https://www.forbes.com/sites/johnar...-here-but-it-doesnt-really-work/#69eb46c11cf5


Not mention, when the games HDR is good, you still have to have the knowledge to properly setup the HDR variables in order to get an accurate and best looking picture. I have to pray that HDTV Test or Digital Foundry puts up a video guide on what to look for and how to tweak the settings otherwise I'm just running around blind here and may end up having the settings incorrect. Am I suppose to just research every single HDR game that comes out in order to figure out how to properly setup each game? Maybe, but I would argue that HDR should be nothing more than a simple toggle on/off switch and "just work" without fiddling through a bunch of sliders to get it looking proper. So until HDR becomes a 100% hit, it's always going to be something "extra but not required" for me when getting a new display. As Elvn has mentioned probable a million times before, OLED lacks peak brightness and color volume so from that standpoint they aren't even well suited to HDR in the first place, and I don't care one bit.
 

lors

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My problem with HDR is that, for GAMES, it is not quite there yet. It still very much a hit or miss situation even in 2020. It's kind of annoying that big AAA game devs like Square Enix and Rockstar can't get the HDR implementation right in their games. Red Dead Redemption 2? Looks better in SDR. FF7 Remake? Looks better in SDR.
That's right and it's a shame. But nevertheless, there are many games which look better in HDR, Doom Eternal, Forza Horizon 4, Division 2 etc., and many console games (Spider-man, Gran Turismo, Death Stranding etc.)
And i also want to mention movies of course, even when you maybe use the display primary as a monitor, don't you want to have as many features / capabilities as possible for your money?

As Elvn has mentioned probable a million times before, OLED lacks peak brightness and color volume so from that standpoint they aren't even well suited to HDR in the first place, and I don't care one bit.
I owned a Samsung Q9FN in 2018 and due to infinitiv contrast and OLED pixel-dimming HDR impressed me way more on the C9, highlight details are so nice pronounced. Anyway, a good amount of peak brightness is important of course. I think in 6-7 years our eyes will be torn apart ;)
 

MistaSparkul

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Movies have their own issue in that they are being mastered at 4000/10000 nits while TV's today are nowhere near capable of such brightness levels leaving the manufacturers to rely on tone mapping, and everyone's tone mapping implementation is different. Some people will prefer how Samsung does it while others will prefer how Sony does it which is now making the entire thing subjective. That's another thing to talk about to....no display in existence can actually do FULL HDR when you think about it. What display can hit 10,000 nits or have 100% Rec.2020 color? Every display right now is only capable of partial HDR in the end whether it's an OLED or the highest end of LCDs. I guess one can argue that HDR is "still" in it's infancy but if that's the case then yeah just another reason why I'm still not going all in for HDR right now and I only care about having 4k120Hz VRR 444 8bit SDR on my CX. Perhaps in a few more years.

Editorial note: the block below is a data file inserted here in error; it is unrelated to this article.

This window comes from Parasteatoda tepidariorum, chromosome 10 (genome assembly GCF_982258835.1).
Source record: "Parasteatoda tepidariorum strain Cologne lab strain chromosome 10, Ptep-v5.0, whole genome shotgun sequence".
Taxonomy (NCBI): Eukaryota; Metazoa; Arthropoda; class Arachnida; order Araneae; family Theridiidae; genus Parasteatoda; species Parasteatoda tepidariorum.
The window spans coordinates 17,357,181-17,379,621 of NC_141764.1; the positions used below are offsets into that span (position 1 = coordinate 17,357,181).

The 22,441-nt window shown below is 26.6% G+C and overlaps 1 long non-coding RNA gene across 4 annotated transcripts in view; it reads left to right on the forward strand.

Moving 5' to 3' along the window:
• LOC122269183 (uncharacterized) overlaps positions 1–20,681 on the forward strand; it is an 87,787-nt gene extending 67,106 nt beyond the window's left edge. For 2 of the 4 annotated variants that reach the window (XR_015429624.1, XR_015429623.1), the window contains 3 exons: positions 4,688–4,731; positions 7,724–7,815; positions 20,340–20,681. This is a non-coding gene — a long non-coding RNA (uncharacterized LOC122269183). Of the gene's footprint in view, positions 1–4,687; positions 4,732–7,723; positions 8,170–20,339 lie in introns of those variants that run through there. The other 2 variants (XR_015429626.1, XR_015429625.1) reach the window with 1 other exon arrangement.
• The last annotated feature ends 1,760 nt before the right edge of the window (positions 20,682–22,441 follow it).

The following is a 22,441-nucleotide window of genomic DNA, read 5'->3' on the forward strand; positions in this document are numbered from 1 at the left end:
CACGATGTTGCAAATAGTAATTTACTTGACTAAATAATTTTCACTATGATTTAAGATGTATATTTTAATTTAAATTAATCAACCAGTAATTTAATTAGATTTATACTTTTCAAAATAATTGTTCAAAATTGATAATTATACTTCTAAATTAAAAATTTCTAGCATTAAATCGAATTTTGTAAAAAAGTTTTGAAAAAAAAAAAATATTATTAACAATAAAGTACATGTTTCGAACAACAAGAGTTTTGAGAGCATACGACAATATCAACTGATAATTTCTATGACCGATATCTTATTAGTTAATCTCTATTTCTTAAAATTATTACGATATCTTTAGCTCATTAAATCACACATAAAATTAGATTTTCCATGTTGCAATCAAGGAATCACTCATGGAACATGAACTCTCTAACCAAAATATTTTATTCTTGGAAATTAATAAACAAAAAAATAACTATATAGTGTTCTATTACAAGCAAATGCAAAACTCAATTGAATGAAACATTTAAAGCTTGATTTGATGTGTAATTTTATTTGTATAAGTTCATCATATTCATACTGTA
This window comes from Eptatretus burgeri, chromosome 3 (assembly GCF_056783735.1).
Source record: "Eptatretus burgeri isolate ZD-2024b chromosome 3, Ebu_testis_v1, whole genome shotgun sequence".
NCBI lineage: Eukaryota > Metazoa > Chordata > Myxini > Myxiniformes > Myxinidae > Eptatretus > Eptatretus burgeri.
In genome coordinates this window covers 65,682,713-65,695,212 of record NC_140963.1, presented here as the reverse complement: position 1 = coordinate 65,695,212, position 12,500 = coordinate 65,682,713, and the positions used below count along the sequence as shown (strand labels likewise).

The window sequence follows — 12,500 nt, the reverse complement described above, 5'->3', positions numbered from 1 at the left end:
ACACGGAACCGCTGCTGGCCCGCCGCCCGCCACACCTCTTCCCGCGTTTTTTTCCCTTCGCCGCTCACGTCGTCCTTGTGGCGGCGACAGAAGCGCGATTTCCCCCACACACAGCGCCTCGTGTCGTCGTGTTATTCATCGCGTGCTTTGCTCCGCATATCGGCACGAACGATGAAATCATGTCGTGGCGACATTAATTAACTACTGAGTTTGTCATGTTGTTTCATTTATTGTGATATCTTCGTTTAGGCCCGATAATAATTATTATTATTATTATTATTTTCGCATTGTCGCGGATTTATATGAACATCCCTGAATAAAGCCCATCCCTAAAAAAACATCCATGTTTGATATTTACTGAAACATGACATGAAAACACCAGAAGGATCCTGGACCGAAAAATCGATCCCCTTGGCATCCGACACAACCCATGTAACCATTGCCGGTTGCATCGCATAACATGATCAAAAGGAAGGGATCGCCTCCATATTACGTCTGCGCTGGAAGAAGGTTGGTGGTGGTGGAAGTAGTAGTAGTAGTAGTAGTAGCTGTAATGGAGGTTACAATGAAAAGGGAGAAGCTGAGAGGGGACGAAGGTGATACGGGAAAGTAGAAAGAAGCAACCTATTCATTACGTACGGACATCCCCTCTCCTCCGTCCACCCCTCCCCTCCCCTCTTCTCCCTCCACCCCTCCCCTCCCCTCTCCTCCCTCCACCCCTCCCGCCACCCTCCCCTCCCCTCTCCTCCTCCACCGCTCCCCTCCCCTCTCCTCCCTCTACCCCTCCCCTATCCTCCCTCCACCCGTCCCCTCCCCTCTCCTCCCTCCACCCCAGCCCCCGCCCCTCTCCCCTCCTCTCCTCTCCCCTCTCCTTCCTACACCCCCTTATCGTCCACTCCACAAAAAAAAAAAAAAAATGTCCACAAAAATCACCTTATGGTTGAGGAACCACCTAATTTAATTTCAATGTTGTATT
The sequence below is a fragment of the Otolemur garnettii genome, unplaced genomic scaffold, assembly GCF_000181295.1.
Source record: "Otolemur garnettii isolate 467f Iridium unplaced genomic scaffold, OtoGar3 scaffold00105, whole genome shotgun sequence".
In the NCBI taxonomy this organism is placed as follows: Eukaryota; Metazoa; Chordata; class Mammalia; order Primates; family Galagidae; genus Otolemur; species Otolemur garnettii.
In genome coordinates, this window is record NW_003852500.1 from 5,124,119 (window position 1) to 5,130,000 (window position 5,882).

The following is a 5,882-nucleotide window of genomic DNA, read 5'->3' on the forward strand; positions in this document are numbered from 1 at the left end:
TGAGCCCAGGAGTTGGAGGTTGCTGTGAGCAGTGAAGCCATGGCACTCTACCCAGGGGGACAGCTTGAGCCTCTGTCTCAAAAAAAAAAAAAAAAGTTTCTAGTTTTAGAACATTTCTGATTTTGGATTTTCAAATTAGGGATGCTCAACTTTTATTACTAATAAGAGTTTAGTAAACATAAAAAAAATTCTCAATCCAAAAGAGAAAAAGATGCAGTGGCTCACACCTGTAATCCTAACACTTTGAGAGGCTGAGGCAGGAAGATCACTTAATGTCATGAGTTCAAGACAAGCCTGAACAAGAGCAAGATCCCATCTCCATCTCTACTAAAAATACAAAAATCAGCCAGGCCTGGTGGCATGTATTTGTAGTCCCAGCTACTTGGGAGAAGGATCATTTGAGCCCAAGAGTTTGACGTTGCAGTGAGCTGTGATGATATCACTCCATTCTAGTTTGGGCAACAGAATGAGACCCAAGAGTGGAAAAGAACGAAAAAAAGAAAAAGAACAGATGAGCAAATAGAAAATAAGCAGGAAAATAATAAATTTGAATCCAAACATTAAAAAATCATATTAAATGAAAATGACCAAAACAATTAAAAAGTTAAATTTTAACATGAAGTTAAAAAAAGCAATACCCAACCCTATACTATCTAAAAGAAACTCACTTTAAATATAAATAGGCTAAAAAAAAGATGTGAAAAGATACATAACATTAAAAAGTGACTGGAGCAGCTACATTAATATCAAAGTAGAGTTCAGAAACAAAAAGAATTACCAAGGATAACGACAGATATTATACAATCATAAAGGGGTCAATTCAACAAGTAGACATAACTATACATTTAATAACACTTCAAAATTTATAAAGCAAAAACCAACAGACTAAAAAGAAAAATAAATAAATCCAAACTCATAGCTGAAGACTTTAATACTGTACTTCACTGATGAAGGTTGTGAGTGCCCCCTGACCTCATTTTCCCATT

kasakka

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Movies have their own issue in that they are being mastered at 4000/10000 nits while TV's today are nowhere near capable of such brightness levels leaving the manufacturers to rely on tone mapping, and everyone's tone mapping implementation is different. Some people will prefer how Samsung does it while others will prefer how Sony does it which is now making the entire thing subjective. That's another thing to talk about to....no display in existence can actually do FULL HDR when you think about it. What display can hit 10,000 nits or have 100% Rec.2020 color? Every display right now is only capable of partial HDR in the end whether it's an OLED or the highest end of LCDs. I guess one can argue that HDR is "still" in it's infancy but if that's the case then yeah just another reason why I'm still not going all in for HDR right now and I only care about having 4k120Hz VRR 444 8bit SDR on my CX. Perhaps in a few more years.